Thai Mural Painting In Thailand

Mural at Wat Phrao Kaeo Bangkok

  • Not only do the Hindu and Buddhist beliefs influence the architecture and decorative art of a temple complex but so to the elaborate paintings on the internal walls of the complex. In Thailand the manuscripts and scriptures of Theravada Buddhists were in Pali [ an Indian language ] which could only be understood by the educated elite. 
  • The purpose of the Thai mural is to expand the scope of the audiences, ensure easy recognition of events and facilitate the understanding of history and moral lessons. Therefore the more frequent subject matter in Thai murals are depictions from the life of Buddha and stories from the Jakata Tales. Also depicted are Buddhist concepts of cosmology dealing with the universe, the nature of time and the concept of rebirths into progressively higher spiritual planes of that Universe.
  • In earlier times in Thailand, manuscripts were also illustrated in the emerging Thai style. In murals the artists followed certain traditions and form to assist the generally uneducated audience to appreciate and recognize certain events or beings.
  • The western concept of originality did not exist and whilst there was no self expression in design and concept some variations in style are evident. However for the most part we see through out Thailand familiar  celestial beings, stylized imaginary creatures, some part human and part animal or bird, all inhabitants of the idyllic Himaphan Forest, the mythical region of the Universe associated with the Himalayas.
  • The best place in Thailand to see the most extensive and best quality murals is at Wat Phrao Kaeo beside the Grand Palace in Bangkok. The pictures here are from that selection.

Mural at Wat Phrao Kaeo Bangkok

Thai Mural Style and Characteristics

  • Thai murals have the following characteristics. They contain many small, almost tiny individual scenes, landscapes and figures in contrast to the large wall space on which they are painted. The objects are stylized throughout Thailand and are two dimensional in form, that is there is no perspective of dimension as in European painting. There are also continuous and flowing sets of panoramas of places, palaces, towns, events and country landscapes with real and mythical people or creatures. However all panoramas whether painted above the head of the viewer, at the same level or nearer the floor, all are painted from a perspective that the viewer is high above , as if in the sky looking down or from a distance.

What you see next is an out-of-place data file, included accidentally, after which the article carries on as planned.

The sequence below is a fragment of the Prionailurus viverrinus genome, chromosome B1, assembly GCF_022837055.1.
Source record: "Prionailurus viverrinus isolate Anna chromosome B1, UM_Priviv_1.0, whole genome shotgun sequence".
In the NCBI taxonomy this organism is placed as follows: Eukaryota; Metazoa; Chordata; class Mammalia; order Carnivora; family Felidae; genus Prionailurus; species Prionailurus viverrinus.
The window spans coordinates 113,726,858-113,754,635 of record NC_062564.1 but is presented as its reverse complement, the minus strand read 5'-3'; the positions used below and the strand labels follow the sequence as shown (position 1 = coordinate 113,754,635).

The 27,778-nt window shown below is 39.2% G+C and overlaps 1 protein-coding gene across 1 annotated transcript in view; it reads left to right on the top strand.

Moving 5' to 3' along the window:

• The episodes of religious and every day life are reflections from different times but are depicted simultaneously separated by landscape or architecture like a zig zag design. The characters are stylized such that the celestial and or noble beings are always portrayed serene whilst those from the common folk are portrayed in ungainly or realistic or comic postures or movements. After the mid 19 C Western influences introduced the concepts of the use of perspective and shading to give the illusion of depth.

The Subjects Of Thai Murals

  • Many of the subjects of Thai murals deal with the depiction of celestial beings and demons. These themes come from the Thai literature, The Traiphum Phra Ruang. Other themes for subjects come from the Jakata Tales, stories of the exploits of noble beings as rulers or renouncing of the pleasures and burdens of rule. All of which takes place in a mythical Indian forests, kingdoms, heavens and hells, as the various abodes of the Buddhist metaphysical universe.
  • These Jakata Tales are important in the teaching of the virtues of truthfulness, patience, courage, wisdom, devotion and charity, etc. It is all about virtue triumphs over evil and the horrible ends of evil doers.
  • The third source of subject material is the Ramakian, the Thai version of the Hindu epic, the Ramayana.

Where To See Better Example Mural Paintings In East Thailand

  • Wat Ta Khu, Nakhon Ratchasima
  • Wat Thrung Sri Muang, Ubon Ratchathani
  • Wat Sra Bua Kaeo, Khon Kaen
  • Wat Pa Lae Lai, Mahasarakham